I immediately turned to my husband and said, “Read this. This is how we are going to handle this discussion with our kids.”

    So thanks for that.

  31. Heather

    Neither of my parents ever said one single word to me about puberty or sex in my entire life, except one conversation I had with my dad when I was 19 (and still a virgin). “Its funny dear, all my daughters who said they were Christian and waiting for marriage, got knocked up. All my daughters who said they wanted to have sex (Christian and not), got protection and haven’t had any children!” From that I’ve taken one truth: being aware you could try having sex, makes you more likely to have it safely.

    I am raising my niece (daughter of one of my sisters-she was pregnant at 16 btw) and I let her feel me out on topics but don’t really bring them up. When she was almost 16 (age you can legally have straight sex (homosexual sex is a few years older!), she asked me to take her to get the pill and I happily did. I don’t want her to live her mother’s life, I want her to have a chance to be an adult before she becomes a mother. When the doctor was talking to her about it, I realised that we’d already talked through all these issues (for example: the pill doesn’t stop STI’s, the pill increases risk of blood clots etc…) but I don’t recall many specific discussions so I guess we just chat about it as it comes up, and in a very casual way. I do sometimes get questions that make me think I need to do more. “Can I get pregnant from performing oral sex?” o_O Clearly I need to do a wee bit better lol.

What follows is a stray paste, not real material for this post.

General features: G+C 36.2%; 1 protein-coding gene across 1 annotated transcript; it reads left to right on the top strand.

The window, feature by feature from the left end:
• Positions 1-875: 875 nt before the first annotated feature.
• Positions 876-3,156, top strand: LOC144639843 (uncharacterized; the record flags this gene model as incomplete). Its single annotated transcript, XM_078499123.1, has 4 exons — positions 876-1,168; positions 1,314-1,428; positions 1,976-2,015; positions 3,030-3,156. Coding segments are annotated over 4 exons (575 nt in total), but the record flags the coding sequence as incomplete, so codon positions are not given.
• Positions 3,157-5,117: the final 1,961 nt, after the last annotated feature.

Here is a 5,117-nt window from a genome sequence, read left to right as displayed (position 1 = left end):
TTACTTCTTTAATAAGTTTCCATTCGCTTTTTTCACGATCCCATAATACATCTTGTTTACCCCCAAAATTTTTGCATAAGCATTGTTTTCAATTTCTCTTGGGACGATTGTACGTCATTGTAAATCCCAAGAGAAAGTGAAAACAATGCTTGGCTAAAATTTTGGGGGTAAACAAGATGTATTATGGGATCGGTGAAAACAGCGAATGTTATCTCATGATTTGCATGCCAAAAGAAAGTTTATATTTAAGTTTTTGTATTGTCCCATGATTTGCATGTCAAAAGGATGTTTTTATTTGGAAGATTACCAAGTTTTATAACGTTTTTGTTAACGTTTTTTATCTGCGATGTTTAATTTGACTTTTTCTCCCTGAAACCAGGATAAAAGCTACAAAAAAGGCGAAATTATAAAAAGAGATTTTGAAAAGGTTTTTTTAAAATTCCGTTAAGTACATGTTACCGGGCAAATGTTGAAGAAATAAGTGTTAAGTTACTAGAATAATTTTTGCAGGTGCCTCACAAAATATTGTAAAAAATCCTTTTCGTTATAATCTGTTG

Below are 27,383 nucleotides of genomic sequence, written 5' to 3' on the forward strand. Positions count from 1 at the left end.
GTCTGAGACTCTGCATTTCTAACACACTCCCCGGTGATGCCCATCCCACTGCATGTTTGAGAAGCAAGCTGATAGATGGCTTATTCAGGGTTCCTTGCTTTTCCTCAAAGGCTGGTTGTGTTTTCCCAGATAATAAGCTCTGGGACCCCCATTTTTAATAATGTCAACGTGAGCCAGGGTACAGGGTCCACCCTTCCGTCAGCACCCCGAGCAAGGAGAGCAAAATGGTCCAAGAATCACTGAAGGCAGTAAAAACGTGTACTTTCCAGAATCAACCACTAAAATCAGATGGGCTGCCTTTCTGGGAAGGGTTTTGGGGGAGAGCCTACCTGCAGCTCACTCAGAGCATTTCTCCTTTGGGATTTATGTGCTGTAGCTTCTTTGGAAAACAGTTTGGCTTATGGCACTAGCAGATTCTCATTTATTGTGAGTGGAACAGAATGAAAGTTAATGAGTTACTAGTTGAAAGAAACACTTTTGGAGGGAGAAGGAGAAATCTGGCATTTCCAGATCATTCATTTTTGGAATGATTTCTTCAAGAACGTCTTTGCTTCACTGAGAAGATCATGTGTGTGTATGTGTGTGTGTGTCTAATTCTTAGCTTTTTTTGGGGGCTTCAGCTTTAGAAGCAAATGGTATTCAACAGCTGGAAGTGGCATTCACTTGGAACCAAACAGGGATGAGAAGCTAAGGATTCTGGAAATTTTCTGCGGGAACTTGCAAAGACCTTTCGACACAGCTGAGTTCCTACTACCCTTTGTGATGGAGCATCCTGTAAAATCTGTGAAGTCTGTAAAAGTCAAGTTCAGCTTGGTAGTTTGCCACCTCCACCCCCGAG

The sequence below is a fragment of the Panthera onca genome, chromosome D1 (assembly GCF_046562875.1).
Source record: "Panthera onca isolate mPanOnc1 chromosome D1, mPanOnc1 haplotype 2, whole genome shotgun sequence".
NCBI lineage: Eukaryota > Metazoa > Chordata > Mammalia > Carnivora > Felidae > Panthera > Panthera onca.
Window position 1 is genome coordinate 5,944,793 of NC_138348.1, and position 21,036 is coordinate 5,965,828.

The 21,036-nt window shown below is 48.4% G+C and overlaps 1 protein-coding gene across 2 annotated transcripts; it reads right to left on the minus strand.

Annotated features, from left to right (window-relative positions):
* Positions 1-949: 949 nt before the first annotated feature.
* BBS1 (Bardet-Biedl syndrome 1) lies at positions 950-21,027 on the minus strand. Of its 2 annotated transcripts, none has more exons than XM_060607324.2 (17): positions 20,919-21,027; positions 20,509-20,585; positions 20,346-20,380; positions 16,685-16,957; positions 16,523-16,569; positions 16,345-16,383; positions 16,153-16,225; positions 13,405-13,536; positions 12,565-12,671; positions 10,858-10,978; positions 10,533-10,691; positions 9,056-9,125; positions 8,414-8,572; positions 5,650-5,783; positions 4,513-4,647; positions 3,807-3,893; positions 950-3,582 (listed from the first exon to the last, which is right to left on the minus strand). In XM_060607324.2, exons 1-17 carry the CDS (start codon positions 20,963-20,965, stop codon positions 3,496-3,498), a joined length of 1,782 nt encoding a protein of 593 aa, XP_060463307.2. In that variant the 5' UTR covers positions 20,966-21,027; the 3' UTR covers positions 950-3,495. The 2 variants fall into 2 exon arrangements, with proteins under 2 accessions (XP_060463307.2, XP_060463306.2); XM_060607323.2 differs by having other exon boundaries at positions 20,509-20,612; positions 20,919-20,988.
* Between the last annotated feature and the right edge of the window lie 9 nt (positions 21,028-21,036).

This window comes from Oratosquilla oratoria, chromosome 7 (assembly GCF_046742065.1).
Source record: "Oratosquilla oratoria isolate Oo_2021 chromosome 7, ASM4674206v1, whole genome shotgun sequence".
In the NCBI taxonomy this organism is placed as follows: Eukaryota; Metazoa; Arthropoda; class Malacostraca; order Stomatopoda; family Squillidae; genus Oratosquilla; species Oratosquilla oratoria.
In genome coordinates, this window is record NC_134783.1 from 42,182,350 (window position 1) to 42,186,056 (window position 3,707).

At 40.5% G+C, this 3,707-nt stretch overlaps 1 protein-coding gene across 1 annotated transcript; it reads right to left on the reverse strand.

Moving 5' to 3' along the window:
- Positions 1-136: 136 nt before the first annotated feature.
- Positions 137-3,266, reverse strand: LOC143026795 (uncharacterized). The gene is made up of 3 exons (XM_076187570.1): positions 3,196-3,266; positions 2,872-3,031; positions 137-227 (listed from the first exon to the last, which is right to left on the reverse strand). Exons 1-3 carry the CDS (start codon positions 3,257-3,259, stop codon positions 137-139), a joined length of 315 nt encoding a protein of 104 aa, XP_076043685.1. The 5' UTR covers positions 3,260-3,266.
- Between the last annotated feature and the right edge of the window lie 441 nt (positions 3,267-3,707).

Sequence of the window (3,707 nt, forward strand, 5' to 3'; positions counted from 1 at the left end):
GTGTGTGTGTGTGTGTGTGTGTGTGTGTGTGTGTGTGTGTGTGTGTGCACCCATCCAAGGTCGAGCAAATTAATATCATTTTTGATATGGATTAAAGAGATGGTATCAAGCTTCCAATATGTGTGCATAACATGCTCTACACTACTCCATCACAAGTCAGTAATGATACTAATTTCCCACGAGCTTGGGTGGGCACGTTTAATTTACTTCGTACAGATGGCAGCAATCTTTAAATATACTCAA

One of my sisters has four sons aged between 18-22. When the 22 year old was about 12, she started stocking condoms in bulk. She just opened the cupboard once a month and restocked if necessary. However the oldest one didnt use them and has knocked up three young ladies so far. So while I like this idea, perhaps encouraging the children to take a box to their room (and making sure they know how to use them) might be a good idea. I’m not sure about over there, but in New Zealand, you can get 144 condoms on prescription for $5!

  32. Laura Diniwilk

    Okay, I don’t even know if I can finish this post because RINSE OUT WITH A DIET COKE OMG. I am going to just hope you made that up for the sake of entertainment and it is not a real life example of things teenagers actually think. The only thing that is making me not want to curl up into the fetal position over the fact that I too will have teenagers some day is the knowledge that my girls will be extremely well informed on the topic. I have a very similar approach to the hard questions as you do.